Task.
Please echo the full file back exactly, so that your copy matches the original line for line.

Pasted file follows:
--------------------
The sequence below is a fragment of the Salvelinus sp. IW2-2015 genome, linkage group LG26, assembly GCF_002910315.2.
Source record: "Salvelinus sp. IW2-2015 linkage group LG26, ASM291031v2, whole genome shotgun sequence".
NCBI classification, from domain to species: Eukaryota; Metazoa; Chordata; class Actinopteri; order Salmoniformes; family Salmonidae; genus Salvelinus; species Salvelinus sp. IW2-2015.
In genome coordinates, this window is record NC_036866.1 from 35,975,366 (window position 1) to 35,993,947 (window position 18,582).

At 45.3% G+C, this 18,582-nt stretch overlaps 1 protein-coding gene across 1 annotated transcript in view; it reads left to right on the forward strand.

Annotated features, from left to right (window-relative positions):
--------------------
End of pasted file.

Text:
The sequence below is a fragment of the Salvelinus sp. IW2-2015 genome, linkage group LG26, assembly GCF_002910315.2.
Source record: "Salvelinus sp. IW2-2015 linkage group LG26, ASM291031v2, whole genome shotgun sequence".
NCBI classification, from domain to species: Eukaryota; Metazoa; Chordata; class Actinopteri; order Salmoniformes; family Salmonidae; genus Salvelinus; species Salvelinus sp. IW2-2015.
In genome coordinates, this window is record NC_036866.1 from 35,975,366 (window position 1) to 35,993,947 (window position 18,582).

At 45.3% G+C, this 18,582-nt stretch overlaps 1 protein-coding gene across 1 annotated transcript in view; it reads left to right on the forward strand.

Annotated features, from left to right (window-relative positions):